Inexpensive ‘Touchable Ink’ Could Mean Much-Less-Expensive Braille for the Visually Impaired

Touchable-Ink

TechinAsia reports that J. Walter Thompson Bangkok, working with Samsung Thailand and Thailand’s Thammasat University, have created a new “touchable” ink that’s believed will make touchable Braille print and images more accessible to the visually impaired, as it can be used with everyday printers to create Braille documents that can be read by touch. In contrast, according to the American Foundation for the Blind, dedicated Braille printers typically cost between $1,800 and $80,000.

The new ink is called Touchable Ink, and it’s being said that it will “revolutionize” accessibility for the visually impaired.

According to Satit Jantawiwat, chief creative officer at J. Walter Thompson Bangkok, Touchable Ink expands in certain thermal conditions, resulting in an embossed effect on paper, so that the printed text or image can be felt: “This results in an embossed effect that makes the printed areas highly perceptible to the sense of touch. This innovative ink can therefore enable braille printing on normal paper through normal printers to substitute a dedicated braille embosser that is far more expensive. It also allows embossed printing of non-braille characters and other shapes and patterns. This will open up a new world to people with visual impairment and revolutionize their knowledge accessibility.”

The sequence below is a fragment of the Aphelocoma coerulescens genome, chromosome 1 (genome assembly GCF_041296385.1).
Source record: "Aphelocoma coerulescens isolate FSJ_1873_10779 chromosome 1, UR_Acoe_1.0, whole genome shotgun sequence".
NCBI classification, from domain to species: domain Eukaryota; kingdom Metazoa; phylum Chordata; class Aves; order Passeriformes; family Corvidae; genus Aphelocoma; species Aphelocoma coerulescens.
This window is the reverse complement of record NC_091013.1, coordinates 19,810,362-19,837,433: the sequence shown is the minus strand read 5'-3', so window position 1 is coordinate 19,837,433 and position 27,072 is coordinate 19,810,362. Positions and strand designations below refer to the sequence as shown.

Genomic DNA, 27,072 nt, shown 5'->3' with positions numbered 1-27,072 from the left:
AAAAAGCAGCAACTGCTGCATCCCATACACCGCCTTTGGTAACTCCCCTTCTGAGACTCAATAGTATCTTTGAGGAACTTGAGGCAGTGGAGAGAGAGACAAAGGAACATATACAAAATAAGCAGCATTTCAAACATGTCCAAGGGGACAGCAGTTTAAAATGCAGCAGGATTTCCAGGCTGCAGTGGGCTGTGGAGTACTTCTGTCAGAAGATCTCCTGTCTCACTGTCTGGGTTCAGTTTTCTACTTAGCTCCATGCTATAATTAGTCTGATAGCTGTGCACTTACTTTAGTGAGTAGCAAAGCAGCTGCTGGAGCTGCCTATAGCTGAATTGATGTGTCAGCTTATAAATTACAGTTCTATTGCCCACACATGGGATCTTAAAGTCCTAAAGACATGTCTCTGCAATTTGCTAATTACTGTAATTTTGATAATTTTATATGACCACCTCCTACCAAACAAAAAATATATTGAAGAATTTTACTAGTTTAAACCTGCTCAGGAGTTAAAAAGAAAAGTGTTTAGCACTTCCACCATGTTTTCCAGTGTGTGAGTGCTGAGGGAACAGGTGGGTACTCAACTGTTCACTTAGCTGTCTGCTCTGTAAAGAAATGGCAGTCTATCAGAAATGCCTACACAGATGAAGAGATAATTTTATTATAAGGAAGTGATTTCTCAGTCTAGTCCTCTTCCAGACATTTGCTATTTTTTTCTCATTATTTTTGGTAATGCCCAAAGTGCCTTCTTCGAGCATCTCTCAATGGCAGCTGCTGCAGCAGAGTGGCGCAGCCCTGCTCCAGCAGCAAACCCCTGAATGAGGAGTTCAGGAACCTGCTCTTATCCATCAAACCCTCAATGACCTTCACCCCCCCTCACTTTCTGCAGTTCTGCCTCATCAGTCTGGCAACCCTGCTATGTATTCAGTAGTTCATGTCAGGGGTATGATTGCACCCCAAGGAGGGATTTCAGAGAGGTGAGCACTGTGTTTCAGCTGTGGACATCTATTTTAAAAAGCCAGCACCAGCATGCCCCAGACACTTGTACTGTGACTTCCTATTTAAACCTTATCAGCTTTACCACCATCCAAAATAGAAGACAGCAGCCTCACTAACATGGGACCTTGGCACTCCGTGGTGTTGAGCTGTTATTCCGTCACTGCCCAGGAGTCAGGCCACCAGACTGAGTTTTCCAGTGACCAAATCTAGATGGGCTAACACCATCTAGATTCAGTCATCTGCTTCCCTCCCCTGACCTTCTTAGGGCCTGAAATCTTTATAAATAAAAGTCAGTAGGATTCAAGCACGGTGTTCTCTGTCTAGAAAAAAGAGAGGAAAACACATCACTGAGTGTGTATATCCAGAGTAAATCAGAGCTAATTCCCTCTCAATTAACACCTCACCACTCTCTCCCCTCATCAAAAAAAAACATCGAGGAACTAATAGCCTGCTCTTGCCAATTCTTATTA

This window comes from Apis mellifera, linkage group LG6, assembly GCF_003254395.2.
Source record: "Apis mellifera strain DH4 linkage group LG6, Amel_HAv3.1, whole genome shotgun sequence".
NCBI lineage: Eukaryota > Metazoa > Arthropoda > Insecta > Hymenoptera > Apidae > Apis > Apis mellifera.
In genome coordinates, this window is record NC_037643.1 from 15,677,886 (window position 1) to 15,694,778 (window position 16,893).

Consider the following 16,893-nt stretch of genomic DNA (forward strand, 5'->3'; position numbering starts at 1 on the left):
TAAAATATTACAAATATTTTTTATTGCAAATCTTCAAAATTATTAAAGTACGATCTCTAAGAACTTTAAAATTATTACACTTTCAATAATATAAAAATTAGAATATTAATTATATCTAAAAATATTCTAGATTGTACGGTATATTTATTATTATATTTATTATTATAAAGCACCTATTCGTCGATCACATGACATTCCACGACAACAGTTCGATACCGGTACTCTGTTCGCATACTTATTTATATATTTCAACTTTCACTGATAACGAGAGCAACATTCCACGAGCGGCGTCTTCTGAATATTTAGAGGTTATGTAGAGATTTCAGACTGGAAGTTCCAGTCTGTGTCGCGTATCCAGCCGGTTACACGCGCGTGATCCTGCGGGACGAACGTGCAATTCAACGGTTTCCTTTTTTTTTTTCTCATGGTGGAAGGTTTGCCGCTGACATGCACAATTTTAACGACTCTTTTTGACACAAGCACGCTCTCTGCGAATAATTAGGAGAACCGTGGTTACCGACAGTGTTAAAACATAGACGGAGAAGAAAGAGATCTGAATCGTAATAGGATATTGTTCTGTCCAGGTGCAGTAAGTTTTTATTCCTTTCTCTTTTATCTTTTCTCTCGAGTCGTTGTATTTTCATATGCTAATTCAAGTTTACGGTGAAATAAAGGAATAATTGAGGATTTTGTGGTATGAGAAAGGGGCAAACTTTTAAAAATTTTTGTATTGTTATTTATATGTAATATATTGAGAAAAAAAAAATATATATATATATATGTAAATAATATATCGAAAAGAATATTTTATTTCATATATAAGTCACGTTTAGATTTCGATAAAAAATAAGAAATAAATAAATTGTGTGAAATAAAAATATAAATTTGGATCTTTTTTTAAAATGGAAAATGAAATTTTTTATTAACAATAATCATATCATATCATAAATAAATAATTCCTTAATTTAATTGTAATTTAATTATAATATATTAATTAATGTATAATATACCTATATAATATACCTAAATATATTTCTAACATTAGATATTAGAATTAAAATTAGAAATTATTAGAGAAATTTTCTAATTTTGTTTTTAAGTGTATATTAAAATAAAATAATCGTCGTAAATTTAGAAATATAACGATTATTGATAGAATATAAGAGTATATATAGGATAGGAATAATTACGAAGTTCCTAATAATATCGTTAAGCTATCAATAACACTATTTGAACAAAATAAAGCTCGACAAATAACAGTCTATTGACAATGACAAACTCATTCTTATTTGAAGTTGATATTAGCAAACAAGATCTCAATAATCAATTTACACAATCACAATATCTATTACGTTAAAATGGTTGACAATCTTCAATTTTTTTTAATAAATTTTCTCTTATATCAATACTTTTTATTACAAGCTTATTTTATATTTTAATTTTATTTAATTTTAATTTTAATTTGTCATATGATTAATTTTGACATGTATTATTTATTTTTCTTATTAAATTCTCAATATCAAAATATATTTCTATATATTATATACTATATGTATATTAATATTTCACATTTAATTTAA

This is also much cheaper than another typical method of making Braille, which involves using a special embosser, which costs about $3,000, explains Dr. Nopparat Plucktaveesak, head of the Department of Chemistry at Thammasat University’s Faculty of Science and Technology, which helped create the special ink.

The Touchable Ink was created by the university with J. Walter Thompson Bangkok, a creative agency in Thailand’s capital. The project also received equipment support and research and development from Samsung’s Thailand division.

Touchable Ink isn’t available for sale yet, but is currently being tested by the Thailand Association of the Blind.

Advertisements
%d bloggers like this: